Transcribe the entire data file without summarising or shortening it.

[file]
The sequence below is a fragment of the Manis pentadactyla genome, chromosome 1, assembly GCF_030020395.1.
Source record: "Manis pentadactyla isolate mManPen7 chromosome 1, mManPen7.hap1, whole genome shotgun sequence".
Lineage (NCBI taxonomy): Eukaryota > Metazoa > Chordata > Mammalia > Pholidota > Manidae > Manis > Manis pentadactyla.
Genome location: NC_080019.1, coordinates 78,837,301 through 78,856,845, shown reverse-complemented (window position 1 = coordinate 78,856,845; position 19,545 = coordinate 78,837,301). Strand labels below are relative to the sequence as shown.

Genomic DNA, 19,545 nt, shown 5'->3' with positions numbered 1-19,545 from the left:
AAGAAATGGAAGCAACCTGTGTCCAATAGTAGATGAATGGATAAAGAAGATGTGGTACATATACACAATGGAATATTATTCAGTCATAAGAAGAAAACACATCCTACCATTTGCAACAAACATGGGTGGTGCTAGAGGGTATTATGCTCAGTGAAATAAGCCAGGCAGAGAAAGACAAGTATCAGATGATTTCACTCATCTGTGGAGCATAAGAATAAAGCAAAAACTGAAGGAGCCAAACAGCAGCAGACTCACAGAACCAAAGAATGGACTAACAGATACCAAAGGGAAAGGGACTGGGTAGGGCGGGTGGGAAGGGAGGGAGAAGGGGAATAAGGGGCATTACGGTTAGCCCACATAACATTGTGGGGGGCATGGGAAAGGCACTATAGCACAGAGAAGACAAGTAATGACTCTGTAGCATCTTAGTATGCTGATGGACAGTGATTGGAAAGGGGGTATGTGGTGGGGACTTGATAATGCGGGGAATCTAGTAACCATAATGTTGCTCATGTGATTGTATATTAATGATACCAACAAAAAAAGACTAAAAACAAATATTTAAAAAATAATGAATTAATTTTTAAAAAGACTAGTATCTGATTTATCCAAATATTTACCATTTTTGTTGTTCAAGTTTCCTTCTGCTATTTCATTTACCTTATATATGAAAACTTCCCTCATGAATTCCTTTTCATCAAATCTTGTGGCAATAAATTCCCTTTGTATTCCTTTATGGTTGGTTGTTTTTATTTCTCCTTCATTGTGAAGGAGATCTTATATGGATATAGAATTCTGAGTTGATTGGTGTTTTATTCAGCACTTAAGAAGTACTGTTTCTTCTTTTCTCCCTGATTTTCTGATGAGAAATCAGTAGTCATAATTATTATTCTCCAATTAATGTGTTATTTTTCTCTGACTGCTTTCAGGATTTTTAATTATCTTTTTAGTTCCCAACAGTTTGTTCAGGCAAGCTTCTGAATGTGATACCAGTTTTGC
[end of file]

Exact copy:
The sequence below is a fragment of the Manis pentadactyla genome, chromosome 1, assembly GCF_030020395.1.
Source record: "Manis pentadactyla isolate mManPen7 chromosome 1, mManPen7.hap1, whole genome shotgun sequence".
Lineage (NCBI taxonomy): Eukaryota > Metazoa > Chordata > Mammalia > Pholidota > Manidae > Manis > Manis pentadactyla.
Genome location: NC_080019.1, coordinates 78,837,301 through 78,856,845, shown reverse-complemented (window position 1 = coordinate 78,856,845; position 19,545 = coordinate 78,837,301). Strand labels below are relative to the sequence as shown.

Genomic DNA, 19,545 nt, shown 5'->3' with positions numbered 1-19,545 from the left:
AAGAAATGGAAGCAACCTGTGTCCAATAGTAGATGAATGGATAAAGAAGATGTGGTACATATACACAATGGAATATTATTCAGTCATAAGAAGAAAACACATCCTACCATTTGCAACAAACATGGGTGGTGCTAGAGGGTATTATGCTCAGTGAAATAAGCCAGGCAGAGAAAGACAAGTATCAGATGATTTCACTCATCTGTGGAGCATAAGAATAAAGCAAAAACTGAAGGAGCCAAACAGCAGCAGACTCACAGAACCAAAGAATGGACTAACAGATACCAAAGGGAAAGGGACTGGGTAGGGCGGGTGGGAAGGGAGGGAGAAGGGGAATAAGGGGCATTACGGTTAGCCCACATAACATTGTGGGGGGCATGGGAAAGGCACTATAGCACAGAGAAGACAAGTAATGACTCTGTAGCATCTTAGTATGCTGATGGACAGTGATTGGAAAGGGGGTATGTGGTGGGGACTTGATAATGCGGGGAATCTAGTAACCATAATGTTGCTCATGTGATTGTATATTAATGATACCAACAAAAAAAGACTAAAAACAAATATTTAAAAAATAATGAATTAATTTTTAAAAAGACTAGTATCTGATTTATCCAAATATTTACCATTTTTGTTGTTCAAGTTTCCTTCTGCTATTTCATTTACCTTATATATGAAAACTTCCCTCATGAATTCCTTTTCATCAAATCTTGTGGCAATAAATTCCCTTTGTATTCCTTTATGGTTGGTTGTTTTTATTTCTCCTTCATTGTGAAGGAGATCTTATATGGATATAGAATTCTGAGTTGATTGGTGTTTTATTCAGCACTTAAGAAGTACTGTTTCTTCTTTTCTCCCTGATTTTCTGATGAGAAATCAGTAGTCATAATTATTATTCTCCAATTAATGTGTTATTTTTCTCTGACTGCTTTCAGGATTTTTAATTATCTTTTTAGTTCCCAACAGTTTGTTCAGGCAAGCTTCTGAATGTGATACCAGTTTTGC